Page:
Anyways back to the situation....
Basically you have three options. Comply / fight / flight.

Fight: You have missed your chance, or your "go" moment as Miller calls it. So the gunmen has the upper hand and has taken control of the situation. A fight here could get ugly for all involved.

Flight: You run, leaving your family in the hands of a sociopath. He could kill them. He could freak out and run. You cannot control those situations, but one thing in your control... the cops are now involved the moment you get free and get help.

Comply: Most of us probably picked this option first, thinking of the immediate threat to our loved ones. We bring back the tape, all of us are bound (top of the list with Miller regarding situations that are nearly completely hopeless), and now not only are you most likely going to die, you will be the last one to go watching helplessly as the gunmen goes to work on your wife and child! And if you are moved to a secondary crime scene the odds of being helped in time are even further diminished!

Its an odds game. "Protecting" your family by complying will only ensure your loss of control and most likely life. By fleeing you may feel like you are abandoning your loved ones, but in reality you are giving them the best odds of surviving.

MOV is pack full of different scenarios and situations that most of us will never encounter. The intent of the book is not to make you paranoid and fearful, but rather quite the opposite. MOV empowers you with confidence in making wise decisions, in understanding how the body and mind work in our complex social structure. You will be able to discern between an actual threat, and a silly "Monkey Dance."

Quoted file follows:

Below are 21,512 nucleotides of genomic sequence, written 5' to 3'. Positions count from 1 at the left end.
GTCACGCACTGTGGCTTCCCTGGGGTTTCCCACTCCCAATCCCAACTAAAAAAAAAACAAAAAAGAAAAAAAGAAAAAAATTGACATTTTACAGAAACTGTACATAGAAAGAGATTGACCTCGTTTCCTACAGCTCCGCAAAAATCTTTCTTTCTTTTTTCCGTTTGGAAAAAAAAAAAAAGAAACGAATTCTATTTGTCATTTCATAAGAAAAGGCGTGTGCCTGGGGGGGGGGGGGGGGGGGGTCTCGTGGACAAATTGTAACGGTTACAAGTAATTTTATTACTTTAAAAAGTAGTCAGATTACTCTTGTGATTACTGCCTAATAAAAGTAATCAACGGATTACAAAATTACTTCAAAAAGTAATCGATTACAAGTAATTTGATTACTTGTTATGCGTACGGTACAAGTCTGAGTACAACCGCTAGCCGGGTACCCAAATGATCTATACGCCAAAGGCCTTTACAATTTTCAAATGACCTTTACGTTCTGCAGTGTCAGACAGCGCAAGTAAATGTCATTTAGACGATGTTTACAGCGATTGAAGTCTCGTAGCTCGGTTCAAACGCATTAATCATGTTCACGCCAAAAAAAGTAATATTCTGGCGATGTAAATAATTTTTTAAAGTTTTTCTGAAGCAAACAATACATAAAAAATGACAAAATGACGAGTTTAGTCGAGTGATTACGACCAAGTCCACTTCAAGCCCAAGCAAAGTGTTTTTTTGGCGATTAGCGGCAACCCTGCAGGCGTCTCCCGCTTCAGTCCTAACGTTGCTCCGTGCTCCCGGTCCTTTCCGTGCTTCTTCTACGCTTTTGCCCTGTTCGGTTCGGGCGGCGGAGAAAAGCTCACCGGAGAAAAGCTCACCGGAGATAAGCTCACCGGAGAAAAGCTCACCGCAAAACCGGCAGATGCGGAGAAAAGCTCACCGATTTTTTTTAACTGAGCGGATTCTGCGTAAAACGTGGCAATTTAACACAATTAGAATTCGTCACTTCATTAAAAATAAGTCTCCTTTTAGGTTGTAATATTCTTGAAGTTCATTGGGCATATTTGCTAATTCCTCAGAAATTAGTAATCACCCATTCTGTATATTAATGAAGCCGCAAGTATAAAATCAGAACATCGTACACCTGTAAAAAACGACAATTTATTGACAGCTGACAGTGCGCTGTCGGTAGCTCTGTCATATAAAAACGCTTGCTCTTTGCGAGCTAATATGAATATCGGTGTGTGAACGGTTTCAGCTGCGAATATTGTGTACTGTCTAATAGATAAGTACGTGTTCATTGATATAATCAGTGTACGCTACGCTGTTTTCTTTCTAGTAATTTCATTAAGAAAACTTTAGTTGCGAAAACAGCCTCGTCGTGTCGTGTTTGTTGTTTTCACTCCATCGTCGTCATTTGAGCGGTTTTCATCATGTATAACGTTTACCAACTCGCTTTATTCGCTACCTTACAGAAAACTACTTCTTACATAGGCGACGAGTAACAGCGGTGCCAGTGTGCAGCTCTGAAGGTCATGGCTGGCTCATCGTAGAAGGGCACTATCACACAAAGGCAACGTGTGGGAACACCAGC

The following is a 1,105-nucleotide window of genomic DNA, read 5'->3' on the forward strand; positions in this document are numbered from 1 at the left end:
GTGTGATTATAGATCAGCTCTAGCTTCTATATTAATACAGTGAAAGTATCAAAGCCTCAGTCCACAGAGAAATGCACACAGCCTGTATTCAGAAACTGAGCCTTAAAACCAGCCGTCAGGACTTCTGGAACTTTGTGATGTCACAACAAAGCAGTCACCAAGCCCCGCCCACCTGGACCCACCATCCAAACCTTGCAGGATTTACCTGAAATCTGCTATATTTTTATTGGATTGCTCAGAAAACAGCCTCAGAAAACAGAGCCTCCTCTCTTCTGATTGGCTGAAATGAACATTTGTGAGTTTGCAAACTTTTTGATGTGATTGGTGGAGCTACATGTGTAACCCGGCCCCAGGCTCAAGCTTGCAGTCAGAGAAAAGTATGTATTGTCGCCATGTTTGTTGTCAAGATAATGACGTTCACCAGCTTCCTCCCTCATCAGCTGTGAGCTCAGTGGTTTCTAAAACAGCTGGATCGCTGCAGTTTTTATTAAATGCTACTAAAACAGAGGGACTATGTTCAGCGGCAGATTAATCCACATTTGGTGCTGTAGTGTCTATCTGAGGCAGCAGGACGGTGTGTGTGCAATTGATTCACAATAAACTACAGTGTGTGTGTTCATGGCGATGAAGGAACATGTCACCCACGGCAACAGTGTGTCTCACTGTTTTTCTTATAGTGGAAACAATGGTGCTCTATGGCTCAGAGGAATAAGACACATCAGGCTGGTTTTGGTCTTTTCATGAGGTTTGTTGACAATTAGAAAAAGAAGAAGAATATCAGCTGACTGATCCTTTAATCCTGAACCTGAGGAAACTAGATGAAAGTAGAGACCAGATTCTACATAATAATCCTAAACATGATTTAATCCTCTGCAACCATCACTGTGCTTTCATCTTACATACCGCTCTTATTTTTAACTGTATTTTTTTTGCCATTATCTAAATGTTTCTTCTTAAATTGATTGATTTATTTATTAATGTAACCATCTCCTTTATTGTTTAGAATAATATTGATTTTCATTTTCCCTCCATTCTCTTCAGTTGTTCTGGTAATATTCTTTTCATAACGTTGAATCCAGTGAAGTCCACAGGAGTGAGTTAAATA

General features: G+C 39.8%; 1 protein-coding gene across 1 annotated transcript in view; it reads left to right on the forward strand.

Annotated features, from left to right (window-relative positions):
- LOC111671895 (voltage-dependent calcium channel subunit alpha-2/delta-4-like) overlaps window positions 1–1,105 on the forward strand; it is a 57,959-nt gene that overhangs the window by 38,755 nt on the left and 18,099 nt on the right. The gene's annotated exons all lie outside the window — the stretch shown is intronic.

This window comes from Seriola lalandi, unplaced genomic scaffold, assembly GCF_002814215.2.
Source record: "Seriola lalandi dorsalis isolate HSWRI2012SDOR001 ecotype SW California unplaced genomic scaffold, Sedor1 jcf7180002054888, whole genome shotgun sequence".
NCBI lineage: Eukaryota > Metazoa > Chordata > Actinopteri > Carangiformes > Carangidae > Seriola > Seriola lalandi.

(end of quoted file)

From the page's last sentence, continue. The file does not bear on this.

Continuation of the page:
As a martial artist this text may make you re-evaluate your training, or at the very least why you are training. I have seen so much bullshit over the past 19 years in the world of "real" self defense. As Miller states martial artists are the most in dire need of lessons such as these! The few serious encounters I have experienced are exactly as Miller states! And my actions and tactics that worked / failed in those scenarios stick with me to this day, even though it has been nearly 8 years since I bounced.

Some observations as a martial artist reading this book:
  • All, not some, ALL encounters ended up in the clinch range! No matter how they started; striking, knives, guns etc. they all ended up being in the clinch range.
  • The physical, emotional, mental cues that something is about to go off are always present and consistent... if you know what to look for.
  • A moments hesitation will cause you great bodily harm! The first to get hit is almost always the first to lose the fight!
  • You must know what you are willing to fight for, and what is water under the bridge. Meditate on this well before the "go" moment.
"Meditations on Violence" is hands down the best book I have read on the martial arts, and without a doubt the best piece that YMAA has ever published! Kudo's to them for this excellent text that should be required reading by anyone. EVERYONE!

"Meditations on Violence"
180 pages MSRP $18.95
Sgt. Rory Miller
2008 YMAA Publishing

Train Hard. Train Smart.